Disclaimer: These characters belong to the WB and DC Comics, not to me
She knew he could travel faster than the speed of sound, so she didn't have much hope that he'd hear her angry call. But he had superhearing, too, and suddenly he was standing in front of her again, his eyes wide with shock. "Chloe?" His eyes narrowed a bit. "What the hell did you do to your hair?"
She glared at him, annoyed that he hadn't even recognized her, just because she was a brunette now. The man had such preternaturally keen vision he could spot an ant ten miles away, yet he hadn't even bothered to glance at her face. She was just another damsel in distress, as far as he was concerned.
"I quit dyeing it," she said shortly. "What the hell did you do with your flannel shirts?"
He looked down at his bright costume with a wry twist of his mouth. "I quit wearing them."
"Doesn't look like your fashion sense has improved much."
He studied her seriously for a few more seconds, then a grin broke through. "Doesn't sound like your tact has improved much, either," he countered.
She stared at him, awestruck, unable to look away. He was as handsome as ever, a square, chiseled face of perfect male beauty framed with thick dark hair, but there was something totally different about him, something indefinable but unmistakable.
Maturity, maybe. He'd only been twenty-one when she last saw him, barely grown beyond boyhood. Now he was a man. He no longer gave the slightly bumbling, awkward impression he once had. Instead he carried himself with a sort of regal dignity, an authority she'd never seen in him before. His chin was tilted high, his shoulders squared, and his spine straight, making him appear as majestic and imposing as a king.
He'd grown into the potential she'd always thought lay beneath his surface, accepted his destiny, and become something entirely extraordinary, something no one else in the history of the world had ever been. A protector and defender of the weak, a savior of the endangered. A superhero.
No one could possibly look at him and doubt it.
His crimson cape rippled in the wind like a banner, and he looked so noble, so inutterably splendid, that she suddenly felt herself to be completely unworthy of him.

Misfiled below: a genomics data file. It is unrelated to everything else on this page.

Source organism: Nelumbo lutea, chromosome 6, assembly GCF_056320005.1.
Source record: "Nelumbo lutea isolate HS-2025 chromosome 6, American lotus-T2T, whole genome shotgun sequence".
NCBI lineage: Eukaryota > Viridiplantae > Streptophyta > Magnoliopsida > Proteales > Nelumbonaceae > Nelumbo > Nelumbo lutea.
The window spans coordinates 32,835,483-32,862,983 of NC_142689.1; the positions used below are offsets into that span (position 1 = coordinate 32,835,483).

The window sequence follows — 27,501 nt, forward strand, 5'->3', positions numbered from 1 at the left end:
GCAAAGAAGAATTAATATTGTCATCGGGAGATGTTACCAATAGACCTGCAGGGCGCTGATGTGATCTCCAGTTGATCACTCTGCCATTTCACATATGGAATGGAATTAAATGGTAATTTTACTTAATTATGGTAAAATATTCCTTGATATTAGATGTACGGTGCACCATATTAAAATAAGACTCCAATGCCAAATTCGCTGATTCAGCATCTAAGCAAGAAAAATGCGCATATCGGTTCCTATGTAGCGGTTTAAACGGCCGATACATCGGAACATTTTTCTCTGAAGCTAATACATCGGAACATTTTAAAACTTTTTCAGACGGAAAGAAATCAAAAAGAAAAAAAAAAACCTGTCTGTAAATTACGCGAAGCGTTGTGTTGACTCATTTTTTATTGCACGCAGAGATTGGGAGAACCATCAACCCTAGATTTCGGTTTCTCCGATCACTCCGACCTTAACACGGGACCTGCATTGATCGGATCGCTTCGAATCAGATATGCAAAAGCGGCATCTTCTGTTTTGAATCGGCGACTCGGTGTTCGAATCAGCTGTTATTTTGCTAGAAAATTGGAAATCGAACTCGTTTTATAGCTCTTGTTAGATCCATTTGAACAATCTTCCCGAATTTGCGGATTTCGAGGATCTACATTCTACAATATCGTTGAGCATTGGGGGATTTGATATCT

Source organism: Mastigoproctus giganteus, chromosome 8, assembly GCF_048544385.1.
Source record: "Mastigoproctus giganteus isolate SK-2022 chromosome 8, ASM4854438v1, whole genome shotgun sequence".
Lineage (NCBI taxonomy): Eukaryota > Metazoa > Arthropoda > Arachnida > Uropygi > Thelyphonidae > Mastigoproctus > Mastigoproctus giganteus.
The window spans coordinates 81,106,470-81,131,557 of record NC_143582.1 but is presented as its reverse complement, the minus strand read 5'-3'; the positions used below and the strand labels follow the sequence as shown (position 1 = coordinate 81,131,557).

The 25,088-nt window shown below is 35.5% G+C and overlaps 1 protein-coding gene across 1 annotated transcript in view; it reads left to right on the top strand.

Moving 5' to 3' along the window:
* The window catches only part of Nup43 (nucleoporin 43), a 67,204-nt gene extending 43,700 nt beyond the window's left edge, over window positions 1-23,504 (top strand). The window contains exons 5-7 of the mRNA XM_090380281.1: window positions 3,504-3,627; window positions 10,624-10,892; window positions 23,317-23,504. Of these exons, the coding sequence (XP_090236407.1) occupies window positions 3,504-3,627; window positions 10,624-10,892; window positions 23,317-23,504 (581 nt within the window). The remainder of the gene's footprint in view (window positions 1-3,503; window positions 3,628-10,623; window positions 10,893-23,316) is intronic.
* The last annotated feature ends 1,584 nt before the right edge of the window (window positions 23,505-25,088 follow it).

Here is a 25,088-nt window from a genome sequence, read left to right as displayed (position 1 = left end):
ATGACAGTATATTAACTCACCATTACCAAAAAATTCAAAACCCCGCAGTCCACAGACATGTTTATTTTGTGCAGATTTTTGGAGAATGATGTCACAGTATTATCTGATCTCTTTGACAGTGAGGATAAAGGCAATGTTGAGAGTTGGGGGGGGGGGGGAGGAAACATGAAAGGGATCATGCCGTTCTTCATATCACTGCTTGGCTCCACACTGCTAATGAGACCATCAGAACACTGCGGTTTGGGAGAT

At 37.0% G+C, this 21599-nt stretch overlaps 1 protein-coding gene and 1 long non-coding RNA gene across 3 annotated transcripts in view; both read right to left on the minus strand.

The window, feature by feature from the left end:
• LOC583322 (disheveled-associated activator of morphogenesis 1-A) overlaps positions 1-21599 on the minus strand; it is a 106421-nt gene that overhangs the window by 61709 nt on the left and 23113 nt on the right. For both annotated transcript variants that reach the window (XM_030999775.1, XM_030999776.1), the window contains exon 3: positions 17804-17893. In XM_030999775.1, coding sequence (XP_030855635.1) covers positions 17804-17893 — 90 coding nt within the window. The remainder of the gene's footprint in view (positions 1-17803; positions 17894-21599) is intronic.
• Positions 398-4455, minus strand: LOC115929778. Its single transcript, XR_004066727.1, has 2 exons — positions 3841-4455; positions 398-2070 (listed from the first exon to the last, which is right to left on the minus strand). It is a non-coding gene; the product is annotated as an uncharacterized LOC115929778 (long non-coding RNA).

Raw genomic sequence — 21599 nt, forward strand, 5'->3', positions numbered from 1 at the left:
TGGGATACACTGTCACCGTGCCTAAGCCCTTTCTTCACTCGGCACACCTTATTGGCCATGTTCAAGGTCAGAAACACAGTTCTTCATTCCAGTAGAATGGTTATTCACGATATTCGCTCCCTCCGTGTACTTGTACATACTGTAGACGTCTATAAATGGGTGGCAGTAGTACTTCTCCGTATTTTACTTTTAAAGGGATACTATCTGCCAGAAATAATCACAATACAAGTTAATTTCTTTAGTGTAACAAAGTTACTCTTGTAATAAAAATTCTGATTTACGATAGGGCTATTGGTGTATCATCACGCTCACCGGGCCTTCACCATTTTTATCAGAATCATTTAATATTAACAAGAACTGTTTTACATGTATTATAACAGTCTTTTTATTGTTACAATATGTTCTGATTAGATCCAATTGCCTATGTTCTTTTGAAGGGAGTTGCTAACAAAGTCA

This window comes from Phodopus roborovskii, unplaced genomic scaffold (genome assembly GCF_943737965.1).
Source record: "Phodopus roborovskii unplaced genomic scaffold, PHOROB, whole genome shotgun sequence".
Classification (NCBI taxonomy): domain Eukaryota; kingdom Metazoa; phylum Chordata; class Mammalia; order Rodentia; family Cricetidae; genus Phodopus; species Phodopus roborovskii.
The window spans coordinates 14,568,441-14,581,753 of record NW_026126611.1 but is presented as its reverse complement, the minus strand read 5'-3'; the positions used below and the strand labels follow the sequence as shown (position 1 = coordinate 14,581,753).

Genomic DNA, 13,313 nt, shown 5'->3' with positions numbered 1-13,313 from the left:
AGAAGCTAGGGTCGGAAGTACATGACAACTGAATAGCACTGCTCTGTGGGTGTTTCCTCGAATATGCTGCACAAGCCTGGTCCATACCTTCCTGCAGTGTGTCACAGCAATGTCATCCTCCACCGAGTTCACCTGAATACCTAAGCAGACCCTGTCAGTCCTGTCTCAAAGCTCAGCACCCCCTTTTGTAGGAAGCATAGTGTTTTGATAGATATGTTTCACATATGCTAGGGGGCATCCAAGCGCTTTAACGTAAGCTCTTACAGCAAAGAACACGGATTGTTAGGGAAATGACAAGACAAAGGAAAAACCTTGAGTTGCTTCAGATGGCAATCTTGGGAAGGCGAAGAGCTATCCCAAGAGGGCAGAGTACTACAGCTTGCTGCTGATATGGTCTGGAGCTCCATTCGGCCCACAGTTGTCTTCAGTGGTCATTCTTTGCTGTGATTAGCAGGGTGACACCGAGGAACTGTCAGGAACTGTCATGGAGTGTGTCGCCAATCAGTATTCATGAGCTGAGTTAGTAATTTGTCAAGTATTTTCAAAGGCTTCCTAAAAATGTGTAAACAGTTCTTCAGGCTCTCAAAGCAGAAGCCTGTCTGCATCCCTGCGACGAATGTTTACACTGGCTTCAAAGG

No wonder he hadn't come back to see her, she thought wretchedly. He wasn't the Kansas farmboy she'd known and loved four years ago. She could sense the power surging beneath his surface just by looking at him. He was incredibly fast and strong, and he could soar through the skies like an eagle, unfettered by gravity, oblivious to the physical laws that bound humans.
He was so much more than human. He was a superman, just as she'd dubbed him in the paper.
And she was nothing but an ordinary woman.
He turned his head slightly to the side in a gesture she recognized, even after all the years that had passed. "The police are coming," he said. "I have to go."
She couldn't let him just fly away now that she'd found him again. Maybe she was only an ordinary woman... but she was an ordinary woman who loved him. She stepped forward, holding out a pleading hand.
"Take me with you," she said softly.
He looked at her for a moment longer, then swept her up into his arms and leapt into the sky.
The glass and metal and concrete of Metropolis' buildings blurred past them, and then they were high over the city. Chloe wrapped her arms around his neck in an instinctive reaction, even though they didn't seem to be going terribly fast. They just drifted along, the blue vault of the sky overhead, the city streets so far below that all she could hear was a vast and profound silence.
"So when did you learn to control the flying?" she asked.
He lifted an eyebrow. "Is this an interview, Miss Lane?"
She laughed at his use of her pen name. "I won't print anything you don't want me to print," she assured him. "I'm just curious. It's off the record, I promise."
He was silent for a long moment. At last he spoke. His voice seemed different, too, deeper and more resonant, filled with self-assurance.
"I went to the Fortress to finish my training," he said at last. The Fortress of Solitude was an enormous crystalline structure in the remote Arctic. "I had to. Jor-El insisted."
"Did he make you leave without telling anyone where you were going?" It was what she had hoped, the belief she'd clung to for all these years-- the hope that Clark's Kryptonian father had made him leave abruptly, without giving him time to talk to her. Because she couldn't believe he'd just walked away from Smallville and left her behind voluntarily, with no discussion. All he'd left her with was a tersely scribbled note: I have to go now.
Five simple words that had shattered her world, and made her cry for days.
"No." His deep voice was quiet, almost inaudible over the wind. "That was my decision."
"Clark." Her eyes stung. It's the wind, she assured herself. "How could you do that to me? How could you leave without even saying goodbye?"
"I knew I wouldn't be back for years," he answered softly. "I didn't want you to wait for me, when I didn't have the slightest idea when I might be back. It wasn't fair to ask you to do that."
"Clark..." She sighed. "Did you really think it was fair just to leave me with no explanation?"
"No." He looked down at her, the cape billowing behind him. "There was nothing I could do that wouldn't hurt you, Chlo. I chose what I thought was the lesser of the two evils."